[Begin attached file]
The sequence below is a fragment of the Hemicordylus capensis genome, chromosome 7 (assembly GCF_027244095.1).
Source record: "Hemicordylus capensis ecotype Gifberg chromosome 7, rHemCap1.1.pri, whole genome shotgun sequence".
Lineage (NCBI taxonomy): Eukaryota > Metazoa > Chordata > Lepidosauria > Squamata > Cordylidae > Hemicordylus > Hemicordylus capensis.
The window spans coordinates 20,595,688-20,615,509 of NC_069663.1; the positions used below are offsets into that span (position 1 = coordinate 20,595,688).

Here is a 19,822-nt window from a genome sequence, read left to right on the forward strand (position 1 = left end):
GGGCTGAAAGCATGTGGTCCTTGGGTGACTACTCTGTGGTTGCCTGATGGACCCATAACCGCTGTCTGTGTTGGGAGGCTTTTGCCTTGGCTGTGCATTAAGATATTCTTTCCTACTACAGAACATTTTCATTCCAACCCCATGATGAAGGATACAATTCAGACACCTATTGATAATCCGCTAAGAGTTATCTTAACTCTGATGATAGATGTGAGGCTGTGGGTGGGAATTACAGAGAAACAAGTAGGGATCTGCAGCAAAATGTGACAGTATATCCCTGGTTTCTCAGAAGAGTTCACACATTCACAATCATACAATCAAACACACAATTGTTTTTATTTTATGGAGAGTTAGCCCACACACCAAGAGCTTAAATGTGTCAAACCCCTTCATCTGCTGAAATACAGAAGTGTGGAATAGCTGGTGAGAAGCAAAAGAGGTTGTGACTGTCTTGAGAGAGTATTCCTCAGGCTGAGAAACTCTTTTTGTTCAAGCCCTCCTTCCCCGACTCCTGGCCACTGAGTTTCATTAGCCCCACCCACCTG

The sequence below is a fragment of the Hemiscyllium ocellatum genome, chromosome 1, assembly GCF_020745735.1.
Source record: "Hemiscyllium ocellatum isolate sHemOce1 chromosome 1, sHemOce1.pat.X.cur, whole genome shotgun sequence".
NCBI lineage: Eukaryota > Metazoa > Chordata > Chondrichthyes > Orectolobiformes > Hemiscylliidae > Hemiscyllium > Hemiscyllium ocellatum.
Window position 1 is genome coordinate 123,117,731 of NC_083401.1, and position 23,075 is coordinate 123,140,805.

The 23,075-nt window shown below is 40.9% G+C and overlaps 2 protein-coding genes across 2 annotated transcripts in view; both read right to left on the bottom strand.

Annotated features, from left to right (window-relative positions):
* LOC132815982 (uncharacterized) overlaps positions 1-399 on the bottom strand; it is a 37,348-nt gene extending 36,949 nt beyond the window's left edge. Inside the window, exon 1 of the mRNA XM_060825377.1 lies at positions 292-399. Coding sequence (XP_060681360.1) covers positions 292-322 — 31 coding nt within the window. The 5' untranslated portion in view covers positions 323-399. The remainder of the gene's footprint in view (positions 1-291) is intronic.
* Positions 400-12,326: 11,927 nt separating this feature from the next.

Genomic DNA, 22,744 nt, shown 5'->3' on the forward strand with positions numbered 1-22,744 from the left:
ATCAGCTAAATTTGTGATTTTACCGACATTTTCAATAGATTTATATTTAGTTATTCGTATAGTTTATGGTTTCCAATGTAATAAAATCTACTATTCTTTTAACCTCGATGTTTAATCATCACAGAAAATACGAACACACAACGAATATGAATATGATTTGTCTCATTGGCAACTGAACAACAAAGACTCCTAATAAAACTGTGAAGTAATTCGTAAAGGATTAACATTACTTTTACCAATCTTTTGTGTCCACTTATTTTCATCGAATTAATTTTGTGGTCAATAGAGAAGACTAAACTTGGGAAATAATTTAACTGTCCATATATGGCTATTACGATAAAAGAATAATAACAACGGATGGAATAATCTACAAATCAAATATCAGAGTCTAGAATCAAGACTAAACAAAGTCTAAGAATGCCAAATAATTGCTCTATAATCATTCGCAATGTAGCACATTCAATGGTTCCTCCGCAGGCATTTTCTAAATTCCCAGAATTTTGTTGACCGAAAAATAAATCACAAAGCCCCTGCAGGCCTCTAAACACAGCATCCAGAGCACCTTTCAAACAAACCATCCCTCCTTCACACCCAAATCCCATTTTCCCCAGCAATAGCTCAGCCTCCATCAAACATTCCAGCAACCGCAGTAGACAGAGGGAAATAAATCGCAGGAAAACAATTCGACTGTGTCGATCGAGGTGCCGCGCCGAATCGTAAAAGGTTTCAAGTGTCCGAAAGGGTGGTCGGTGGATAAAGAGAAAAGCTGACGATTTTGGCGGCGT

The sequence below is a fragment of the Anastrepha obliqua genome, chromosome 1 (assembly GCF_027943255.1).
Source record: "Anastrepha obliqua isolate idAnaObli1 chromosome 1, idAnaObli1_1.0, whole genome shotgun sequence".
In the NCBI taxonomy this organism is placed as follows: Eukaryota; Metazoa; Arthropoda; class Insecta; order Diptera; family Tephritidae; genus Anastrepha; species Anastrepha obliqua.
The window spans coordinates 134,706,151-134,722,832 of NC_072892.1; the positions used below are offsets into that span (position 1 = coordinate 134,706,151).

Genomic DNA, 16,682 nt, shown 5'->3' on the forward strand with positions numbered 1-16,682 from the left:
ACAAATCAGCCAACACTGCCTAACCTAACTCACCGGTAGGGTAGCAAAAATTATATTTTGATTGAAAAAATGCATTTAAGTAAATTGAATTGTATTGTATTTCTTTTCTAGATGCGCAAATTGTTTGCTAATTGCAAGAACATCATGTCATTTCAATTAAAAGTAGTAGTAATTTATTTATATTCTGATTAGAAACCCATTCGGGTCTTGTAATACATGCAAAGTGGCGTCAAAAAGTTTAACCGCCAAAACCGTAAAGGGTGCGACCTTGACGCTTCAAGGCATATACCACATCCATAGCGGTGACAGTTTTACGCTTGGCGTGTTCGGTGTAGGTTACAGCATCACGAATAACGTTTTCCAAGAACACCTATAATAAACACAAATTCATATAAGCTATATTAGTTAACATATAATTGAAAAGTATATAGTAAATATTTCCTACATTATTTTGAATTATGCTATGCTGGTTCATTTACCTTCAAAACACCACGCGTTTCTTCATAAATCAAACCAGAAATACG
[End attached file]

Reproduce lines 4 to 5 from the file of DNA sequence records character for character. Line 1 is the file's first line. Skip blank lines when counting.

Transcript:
The window spans coordinates 20,595,688-20,615,509 of NC_069663.1; the positions used below are offsets into that span (position 1 = coordinate 20,595,688).

Here is a 19,822-nt window from a genome sequence, read left to right on the forward strand (position 1 = left end):